After farming for 100 years, what does a family do to position itself for success into the next century? They add a dairy processing operation.
Bill Kilby’s family has been farming for 100 years. His ancestors had farms in Pennsylvania and North Carolina. In 1961, his parents settled in Cecil County, Maryland. Now Bill and wife Phyllis operate a 400-head dairy farm in Colora, located about an hour northeast of Baltimore.
Their newest venture is dairy processing under the name Kilby Cream. The Kilbys are taking advantage of many of the trends affecting all food processors: consumer demand for healthy and minimally processed foods purchased from local sources who are transparent about their business practices.
At their creamery in Colora, a little community with a population of about 500, the Kilbys bottle fresh milk and churn ice cream. They have a growing home delivery business and a busy ice cream shop. The ice cream store participates in agri-tourism events that show the public where their food comes from. The Kilbys invite school groups to tour the dairy farm. They show them the milking parlor, methane digester and greenhouse, and they talk about the importance of caring for land and streams.
Dairy farming is hard, physical work. Competing in packaged food poses its own set of challenges, especially in dairy. These include going up against food businesses that are far larger, Americans drinking less milk and ice cream being considered a treat and not necessarily a food to eat every day. But the family is determined to succeed in dairy processing.
In 2005, in an effort to add value to their milk, they began churning ice cream. The Kilbys opened an ice cream shop and a manufacturing operation on a second farm they own in nearby Rising Sun, Md. Then in 2010, they built a milk processing plant next to the dairy farm in Colora and moved the ice cream processing operation there.
Soon, there will be more than dairy products originating on the farm. The Kilbys are leasing some of their land to the owners of a micro-brewery who are building a processing facility in Colora.
The Kilbys belong to the Maryland & Virginia Milk Producers Cooperative Association, but they keep about 10% of their milk to process into fluid products and ice cream. A big selling point is freshness. Consumers tell the Kilbys that their dairy products taste better than mass-marketed brands, said Tracy Martin, who manages the office. Kilby has nearly 900 home delivery customers plus commercial accounts.
The Kilbys are part of trend in dairy farming: find additional non-farming sources of revenue. They chose the route of producing value-added dairy products.
“We do see more and more members exploring opportunities to direct-market to consumers,” said Amber Sheridan, the director of corporate communications for the Maryland & Virginia Milk Producers Cooperative Association. “I estimate we have about 20 members that do on-farm processing of some sort, from fluid milk and ice cream to farmstead cheeses. For many farmers, on-farm processing and similar diversified ventures have helped many farms survive and prosper.”
Sheridan pointed out an additional benefit of the dairy producer/processor. “They also have become valuable spokespeople in their communities and give consumers a connection with their local farming community,” she said.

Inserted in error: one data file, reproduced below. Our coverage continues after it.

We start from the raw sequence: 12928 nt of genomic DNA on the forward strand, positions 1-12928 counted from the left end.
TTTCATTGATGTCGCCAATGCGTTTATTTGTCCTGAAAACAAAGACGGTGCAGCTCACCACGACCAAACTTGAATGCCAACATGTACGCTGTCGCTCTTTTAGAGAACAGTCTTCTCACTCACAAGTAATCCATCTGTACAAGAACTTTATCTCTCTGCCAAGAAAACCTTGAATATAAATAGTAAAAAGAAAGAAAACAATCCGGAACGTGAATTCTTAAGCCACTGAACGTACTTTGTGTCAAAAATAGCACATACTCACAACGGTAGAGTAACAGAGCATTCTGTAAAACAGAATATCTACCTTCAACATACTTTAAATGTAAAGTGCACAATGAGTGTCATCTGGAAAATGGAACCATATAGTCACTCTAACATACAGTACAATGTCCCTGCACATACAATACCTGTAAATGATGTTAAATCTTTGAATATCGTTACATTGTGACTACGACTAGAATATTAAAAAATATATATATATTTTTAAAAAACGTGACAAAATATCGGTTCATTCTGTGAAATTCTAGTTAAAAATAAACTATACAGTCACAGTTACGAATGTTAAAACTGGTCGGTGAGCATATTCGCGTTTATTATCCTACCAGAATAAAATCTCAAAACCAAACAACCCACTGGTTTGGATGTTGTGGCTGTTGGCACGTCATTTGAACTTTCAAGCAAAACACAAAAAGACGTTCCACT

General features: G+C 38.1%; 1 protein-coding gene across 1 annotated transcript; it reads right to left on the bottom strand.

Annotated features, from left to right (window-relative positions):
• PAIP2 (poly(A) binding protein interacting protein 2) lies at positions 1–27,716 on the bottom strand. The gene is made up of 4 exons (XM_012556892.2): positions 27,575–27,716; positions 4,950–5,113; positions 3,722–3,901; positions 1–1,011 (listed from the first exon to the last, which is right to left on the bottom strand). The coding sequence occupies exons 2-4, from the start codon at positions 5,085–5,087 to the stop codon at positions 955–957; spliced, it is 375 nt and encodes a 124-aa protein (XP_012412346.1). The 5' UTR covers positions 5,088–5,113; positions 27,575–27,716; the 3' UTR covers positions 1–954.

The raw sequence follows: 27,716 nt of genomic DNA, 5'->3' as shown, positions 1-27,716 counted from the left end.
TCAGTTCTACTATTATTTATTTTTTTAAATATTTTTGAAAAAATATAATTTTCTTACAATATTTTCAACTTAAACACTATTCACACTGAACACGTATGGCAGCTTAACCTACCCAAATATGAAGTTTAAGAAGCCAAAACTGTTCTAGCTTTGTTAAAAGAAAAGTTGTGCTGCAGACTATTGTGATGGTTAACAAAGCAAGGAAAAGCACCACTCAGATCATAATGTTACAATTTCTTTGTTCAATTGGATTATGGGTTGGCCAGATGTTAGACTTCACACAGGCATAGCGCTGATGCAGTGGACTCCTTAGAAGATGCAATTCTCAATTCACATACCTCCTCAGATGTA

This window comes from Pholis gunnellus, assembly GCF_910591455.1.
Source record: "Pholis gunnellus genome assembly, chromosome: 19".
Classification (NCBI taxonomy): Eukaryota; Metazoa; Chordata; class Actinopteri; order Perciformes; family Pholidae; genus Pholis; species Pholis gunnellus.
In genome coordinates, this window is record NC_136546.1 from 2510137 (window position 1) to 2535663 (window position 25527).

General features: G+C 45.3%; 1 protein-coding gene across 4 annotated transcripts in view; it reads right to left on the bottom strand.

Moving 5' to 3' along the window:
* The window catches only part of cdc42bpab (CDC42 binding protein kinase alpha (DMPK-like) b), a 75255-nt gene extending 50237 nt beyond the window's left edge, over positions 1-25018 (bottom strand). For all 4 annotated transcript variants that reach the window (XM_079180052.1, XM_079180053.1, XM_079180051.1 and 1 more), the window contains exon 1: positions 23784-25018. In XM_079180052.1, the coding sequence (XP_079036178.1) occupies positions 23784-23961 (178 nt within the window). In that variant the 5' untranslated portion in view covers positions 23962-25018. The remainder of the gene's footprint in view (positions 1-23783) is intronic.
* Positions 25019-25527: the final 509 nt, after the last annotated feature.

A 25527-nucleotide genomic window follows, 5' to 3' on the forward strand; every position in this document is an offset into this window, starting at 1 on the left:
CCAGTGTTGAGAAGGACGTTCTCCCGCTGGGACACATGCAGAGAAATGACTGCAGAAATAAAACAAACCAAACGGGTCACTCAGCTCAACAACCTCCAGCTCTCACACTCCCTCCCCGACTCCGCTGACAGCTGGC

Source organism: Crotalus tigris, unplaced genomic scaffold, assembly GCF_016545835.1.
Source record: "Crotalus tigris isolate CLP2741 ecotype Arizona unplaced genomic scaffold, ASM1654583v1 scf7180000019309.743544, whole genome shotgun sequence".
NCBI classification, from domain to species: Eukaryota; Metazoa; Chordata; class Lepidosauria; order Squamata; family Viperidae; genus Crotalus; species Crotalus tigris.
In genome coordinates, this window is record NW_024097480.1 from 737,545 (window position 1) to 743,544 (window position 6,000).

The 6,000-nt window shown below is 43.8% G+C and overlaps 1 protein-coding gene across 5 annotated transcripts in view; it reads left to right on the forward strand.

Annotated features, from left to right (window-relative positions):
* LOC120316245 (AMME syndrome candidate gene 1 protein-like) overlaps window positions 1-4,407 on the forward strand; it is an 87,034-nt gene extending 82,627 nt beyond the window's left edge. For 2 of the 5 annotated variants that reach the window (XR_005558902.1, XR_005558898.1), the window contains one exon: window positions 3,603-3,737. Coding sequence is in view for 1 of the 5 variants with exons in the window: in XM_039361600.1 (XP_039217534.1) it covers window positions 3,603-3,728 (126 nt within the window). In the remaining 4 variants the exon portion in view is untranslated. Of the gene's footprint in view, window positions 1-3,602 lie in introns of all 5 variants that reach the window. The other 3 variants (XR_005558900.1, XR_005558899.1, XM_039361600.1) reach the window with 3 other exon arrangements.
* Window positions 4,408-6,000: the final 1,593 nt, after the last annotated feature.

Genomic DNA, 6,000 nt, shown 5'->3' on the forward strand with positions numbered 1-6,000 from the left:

To have a farmer talk about animal care as well as the nutritional benefits of milk helps the entire dairy industry.
The Kilbys raise Jerseys, Holsteins and Montbéliardes. It is the higher fat-content in Jersey milk that makes the ice cream and fluid milk products taste so good, Phyllis said. (Years ago, as one holiday season approached, Phyllis told her husband, “Give me something I don’t have to dust.” She woke up on Christmas to find two Jersey cows.)
The creamery employs about 40 full- and part-time individuals, including workers in the processing plant, route drivers and scoopers at the ice cream shop.
The Kilbys, who celebrated their 50th wedding anniversary in October, have four children. Daughter Megan Coleman leads the family’s efforts in value-added dairy processing. (Her two sisters help with the local farmers’ market and her brother is not involved in the operation.)
Before heading up the creamery operation, Coleman taught French in the public schools. She studied French and sociology in college and lived in France for a semester. (The Kilby family has long been interested in the world beyond Cecil County. Bill and Phyllis taught basic agriculture skills in Egypt for six weeks. Several years later a delegation of their students came to Colora to see American dairying practices.)
Maryland’s Ice Cream Trail
Agri-tourism is the fancy name used to describe consumers’ desire to visit the locations where their favorite foods come from, not to mention having fun learning and eating along the way. Napa Valley has its wine tours, Wisconsin has its cheese routes and Maryland has its Ice Cream Trail.
Maryland’s Department of Agriculture, along with the Mid-Atlantic Dairy Association, developed the Best Ice Cream Trail program in 2012 to show the public the importance of dairy farming. Last year, nine dairy farms with on-site ice cream processing operations participated.
The goals of the program are to connect consumers to food producers, help dairy farmers diversify into manufacturing value-added products and to promote dairy foods as a whole, said Mark Powell, the chief of marketing and agricultural development for the Maryland Department of Agriculture in Annapolis. The state has 463 dairy farms that accounted for $173 million in sales in 2015.
Last year’s trail extended 290 miles from Ocean City in the east to Washington County in the west. Powell said more than 200 individuals visited all nine stores. The Department of Agriculture printed a brochure with the location of the stores along with questions visitors can ask farmers, including “How many pounds of milk does it take to produce a gallon of ice cream?” and “Which breed produces the most milk?” Tourists who collect “passport stamps” from all nine shops were eligible to win prizes, including gift certificates and cookbooks.